Most Tsuga species are native to forests of Southeast Asia and North America. They have short, flat needles with white bands of stomata on the undersides. They make excellent specimens in natural or formal settings alike, for example, planted in the lawn or a wooded site. Many species are suitable for hedging and screening, and dwarf varieties do well in rock gardens or mixed borders. Hemlocks can tolerate a considerable amount of shade, particularly when young. They are notably at risk of infestation by woolly adelgids, scale, and mites.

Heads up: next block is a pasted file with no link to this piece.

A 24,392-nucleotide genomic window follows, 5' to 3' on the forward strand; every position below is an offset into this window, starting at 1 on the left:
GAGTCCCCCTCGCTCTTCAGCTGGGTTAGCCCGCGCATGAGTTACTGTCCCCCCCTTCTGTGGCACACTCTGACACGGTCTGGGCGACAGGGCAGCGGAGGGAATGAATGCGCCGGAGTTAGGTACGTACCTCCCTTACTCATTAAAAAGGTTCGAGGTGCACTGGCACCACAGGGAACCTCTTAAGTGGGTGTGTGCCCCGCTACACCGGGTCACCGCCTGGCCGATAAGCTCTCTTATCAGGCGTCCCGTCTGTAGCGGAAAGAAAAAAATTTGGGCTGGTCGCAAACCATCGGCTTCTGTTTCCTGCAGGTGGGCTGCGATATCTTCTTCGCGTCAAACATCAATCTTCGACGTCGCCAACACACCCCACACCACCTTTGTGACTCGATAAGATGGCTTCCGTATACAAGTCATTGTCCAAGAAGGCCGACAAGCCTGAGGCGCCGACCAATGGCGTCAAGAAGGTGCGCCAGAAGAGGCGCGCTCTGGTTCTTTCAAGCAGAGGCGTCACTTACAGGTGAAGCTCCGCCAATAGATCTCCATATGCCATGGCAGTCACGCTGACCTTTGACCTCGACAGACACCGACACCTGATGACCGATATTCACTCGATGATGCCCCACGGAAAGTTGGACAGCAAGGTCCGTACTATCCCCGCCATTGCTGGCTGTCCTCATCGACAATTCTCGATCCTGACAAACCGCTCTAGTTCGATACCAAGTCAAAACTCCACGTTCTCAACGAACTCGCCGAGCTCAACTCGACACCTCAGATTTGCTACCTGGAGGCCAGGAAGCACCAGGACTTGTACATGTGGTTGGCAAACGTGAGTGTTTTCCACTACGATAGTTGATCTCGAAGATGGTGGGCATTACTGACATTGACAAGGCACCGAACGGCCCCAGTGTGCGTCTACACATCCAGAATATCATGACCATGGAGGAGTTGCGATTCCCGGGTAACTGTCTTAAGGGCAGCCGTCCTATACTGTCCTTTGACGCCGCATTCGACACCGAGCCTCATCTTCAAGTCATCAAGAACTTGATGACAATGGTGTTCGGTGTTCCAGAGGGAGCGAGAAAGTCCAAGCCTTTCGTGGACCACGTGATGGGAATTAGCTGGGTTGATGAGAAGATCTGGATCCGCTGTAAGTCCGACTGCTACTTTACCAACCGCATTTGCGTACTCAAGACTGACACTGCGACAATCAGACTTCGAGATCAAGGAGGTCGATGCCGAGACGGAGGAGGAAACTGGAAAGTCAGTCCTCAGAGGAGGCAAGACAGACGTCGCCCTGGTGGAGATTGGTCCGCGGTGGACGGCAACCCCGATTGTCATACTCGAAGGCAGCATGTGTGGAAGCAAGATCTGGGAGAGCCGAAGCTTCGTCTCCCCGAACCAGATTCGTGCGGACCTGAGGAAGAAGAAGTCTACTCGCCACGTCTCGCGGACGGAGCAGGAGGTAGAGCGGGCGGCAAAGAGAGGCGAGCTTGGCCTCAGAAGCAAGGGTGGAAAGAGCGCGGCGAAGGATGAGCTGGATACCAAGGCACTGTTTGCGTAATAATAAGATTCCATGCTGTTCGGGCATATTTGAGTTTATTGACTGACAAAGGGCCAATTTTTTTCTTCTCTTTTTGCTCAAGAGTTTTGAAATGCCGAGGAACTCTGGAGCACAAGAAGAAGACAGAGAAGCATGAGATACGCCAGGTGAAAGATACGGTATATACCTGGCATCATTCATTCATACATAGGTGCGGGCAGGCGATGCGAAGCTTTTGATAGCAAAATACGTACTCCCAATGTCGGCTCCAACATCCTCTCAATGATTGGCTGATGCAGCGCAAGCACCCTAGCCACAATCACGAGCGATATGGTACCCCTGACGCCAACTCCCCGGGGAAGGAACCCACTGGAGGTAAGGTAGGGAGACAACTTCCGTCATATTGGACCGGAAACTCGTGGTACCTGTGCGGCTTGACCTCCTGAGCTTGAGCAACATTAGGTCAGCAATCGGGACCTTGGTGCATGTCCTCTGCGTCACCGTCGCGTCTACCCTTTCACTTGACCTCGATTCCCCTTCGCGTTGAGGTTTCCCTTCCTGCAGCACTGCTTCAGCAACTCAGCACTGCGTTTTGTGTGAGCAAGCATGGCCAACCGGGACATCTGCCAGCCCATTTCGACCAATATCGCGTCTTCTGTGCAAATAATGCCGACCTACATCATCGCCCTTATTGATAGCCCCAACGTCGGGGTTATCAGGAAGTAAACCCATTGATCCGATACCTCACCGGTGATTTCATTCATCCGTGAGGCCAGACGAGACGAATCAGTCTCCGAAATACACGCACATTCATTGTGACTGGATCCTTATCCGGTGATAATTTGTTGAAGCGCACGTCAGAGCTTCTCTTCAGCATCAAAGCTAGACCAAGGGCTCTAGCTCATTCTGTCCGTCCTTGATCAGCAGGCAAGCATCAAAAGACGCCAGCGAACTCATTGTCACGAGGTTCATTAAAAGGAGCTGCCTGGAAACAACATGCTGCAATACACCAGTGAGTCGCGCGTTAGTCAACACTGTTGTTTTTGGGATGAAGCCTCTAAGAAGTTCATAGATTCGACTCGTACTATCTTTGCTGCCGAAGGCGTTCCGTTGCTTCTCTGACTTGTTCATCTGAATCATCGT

Noteworthy CharacteristicsThese small-needled conifers are the aristocrats of evergreens, and have a wide variety of uses in the landscape.
CareGrow in moist, but well-drained (acidic to slightly alkaline) soil in full sun to full shade. Prune hedges in late summer or early fall.
PropagationSow seed in a cold frame in spring; root semi-ripe cuttings in late summer or early fall.
ProblemsBotrytis (gray mold), rust, needle blights, butt rot, snow blight, weevils, mites, aphids, woolly adelgid, scale.